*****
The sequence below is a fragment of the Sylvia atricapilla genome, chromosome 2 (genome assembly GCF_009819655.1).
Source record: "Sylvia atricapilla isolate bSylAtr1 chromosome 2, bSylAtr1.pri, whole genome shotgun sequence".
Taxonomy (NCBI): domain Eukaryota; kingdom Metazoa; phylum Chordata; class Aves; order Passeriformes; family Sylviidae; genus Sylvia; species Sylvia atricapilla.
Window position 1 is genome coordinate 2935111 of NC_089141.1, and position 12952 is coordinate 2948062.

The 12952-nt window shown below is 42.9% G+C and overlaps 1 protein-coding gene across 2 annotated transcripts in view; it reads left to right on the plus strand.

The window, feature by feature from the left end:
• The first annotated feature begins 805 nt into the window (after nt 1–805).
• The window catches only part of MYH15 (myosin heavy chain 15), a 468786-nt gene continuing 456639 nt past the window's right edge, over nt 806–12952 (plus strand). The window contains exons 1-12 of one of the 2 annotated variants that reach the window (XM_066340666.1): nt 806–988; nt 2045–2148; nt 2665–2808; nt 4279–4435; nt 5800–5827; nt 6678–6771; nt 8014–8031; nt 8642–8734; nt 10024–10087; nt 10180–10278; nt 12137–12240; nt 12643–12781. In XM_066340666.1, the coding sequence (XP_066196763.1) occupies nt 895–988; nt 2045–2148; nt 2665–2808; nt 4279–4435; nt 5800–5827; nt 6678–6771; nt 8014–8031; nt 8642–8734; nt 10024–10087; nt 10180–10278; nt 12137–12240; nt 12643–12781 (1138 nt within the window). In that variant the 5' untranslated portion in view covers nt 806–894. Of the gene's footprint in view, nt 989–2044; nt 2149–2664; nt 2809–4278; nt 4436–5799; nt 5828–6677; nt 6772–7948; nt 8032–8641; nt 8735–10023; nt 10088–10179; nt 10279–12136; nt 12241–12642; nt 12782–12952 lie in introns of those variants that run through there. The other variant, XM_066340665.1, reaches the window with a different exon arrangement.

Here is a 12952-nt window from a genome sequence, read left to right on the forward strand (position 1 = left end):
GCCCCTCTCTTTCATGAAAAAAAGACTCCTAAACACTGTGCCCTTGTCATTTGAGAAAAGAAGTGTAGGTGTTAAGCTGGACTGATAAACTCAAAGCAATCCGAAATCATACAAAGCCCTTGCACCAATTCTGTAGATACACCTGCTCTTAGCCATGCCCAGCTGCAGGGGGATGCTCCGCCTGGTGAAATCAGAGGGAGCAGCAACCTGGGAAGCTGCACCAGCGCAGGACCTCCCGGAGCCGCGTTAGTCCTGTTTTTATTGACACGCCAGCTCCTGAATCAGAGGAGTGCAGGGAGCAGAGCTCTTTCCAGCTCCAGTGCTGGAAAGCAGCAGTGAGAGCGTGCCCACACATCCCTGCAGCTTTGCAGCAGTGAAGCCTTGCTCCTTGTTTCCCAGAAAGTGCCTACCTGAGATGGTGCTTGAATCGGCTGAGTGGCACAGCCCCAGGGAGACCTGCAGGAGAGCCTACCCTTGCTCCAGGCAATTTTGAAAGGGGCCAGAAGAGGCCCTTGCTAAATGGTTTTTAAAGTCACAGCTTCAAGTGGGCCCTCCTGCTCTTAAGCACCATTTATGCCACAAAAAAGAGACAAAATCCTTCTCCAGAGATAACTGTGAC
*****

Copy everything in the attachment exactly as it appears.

The sequence below is a fragment of the Sylvia atricapilla genome, chromosome 2 (genome assembly GCF_009819655.1).
Source record: "Sylvia atricapilla isolate bSylAtr1 chromosome 2, bSylAtr1.pri, whole genome shotgun sequence".
Taxonomy (NCBI): domain Eukaryota; kingdom Metazoa; phylum Chordata; class Aves; order Passeriformes; family Sylviidae; genus Sylvia; species Sylvia atricapilla.
Window position 1 is genome coordinate 2935111 of NC_089141.1, and position 12952 is coordinate 2948062.

The 12952-nt window shown below is 42.9% G+C and overlaps 1 protein-coding gene across 2 annotated transcripts in view; it reads left to right on the plus strand.

The window, feature by feature from the left end:
• The first annotated feature begins 805 nt into the window (after nt 1–805).
• The window catches only part of MYH15 (myosin heavy chain 15), a 468786-nt gene continuing 456639 nt past the window's right edge, over nt 806–12952 (plus strand). The window contains exons 1-12 of one of the 2 annotated variants that reach the window (XM_066340666.1): nt 806–988; nt 2045–2148; nt 2665–2808; nt 4279–4435; nt 5800–5827; nt 6678–6771; nt 8014–8031; nt 8642–8734; nt 10024–10087; nt 10180–10278; nt 12137–12240; nt 12643–12781. In XM_066340666.1, the coding sequence (XP_066196763.1) occupies nt 895–988; nt 2045–2148; nt 2665–2808; nt 4279–4435; nt 5800–5827; nt 6678–6771; nt 8014–8031; nt 8642–8734; nt 10024–10087; nt 10180–10278; nt 12137–12240; nt 12643–12781 (1138 nt within the window). In that variant the 5' untranslated portion in view covers nt 806–894. Of the gene's footprint in view, nt 989–2044; nt 2149–2664; nt 2809–4278; nt 4436–5799; nt 5828–6677; nt 6772–7948; nt 8032–8641; nt 8735–10023; nt 10088–10179; nt 10279–12136; nt 12241–12642; nt 12782–12952 lie in introns of those variants that run through there. The other variant, XM_066340665.1, reaches the window with a different exon arrangement.

Here is a 12952-nt window from a genome sequence, read left to right on the forward strand (position 1 = left end):
GCCCCTCTCTTTCATGAAAAAAAGACTCCTAAACACTGTGCCCTTGTCATTTGAGAAAAGAAGTGTAGGTGTTAAGCTGGACTGATAAACTCAAAGCAATCCGAAATCATACAAAGCCCTTGCACCAATTCTGTAGATACACCTGCTCTTAGCCATGCCCAGCTGCAGGGGGATGCTCCGCCTGGTGAAATCAGAGGGAGCAGCAACCTGGGAAGCTGCACCAGCGCAGGACCTCCCGGAGCCGCGTTAGTCCTGTTTTTATTGACACGCCAGCTCCTGAATCAGAGGAGTGCAGGGAGCAGAGCTCTTTCCAGCTCCAGTGCTGGAAAGCAGCAGTGAGAGCGTGCCCACACATCCCTGCAGCTTTGCAGCAGTGAAGCCTTGCTCCTTGTTTCCCAGAAAGTGCCTACCTGAGATGGTGCTTGAATCGGCTGAGTGGCACAGCCCCAGGGAGACCTGCAGGAGAGCCTACCCTTGCTCCAGGCAATTTTGAAAGGGGCCAGAAGAGGCCCTTGCTAAATGGTTTTTAAAGTCACAGCTTCAAGTGGGCCCTCCTGCTCTTAAGCACCATTTATGCCACAAAAAAGAGACAAAATCCTTCTCCAGAGATAACTGTGAC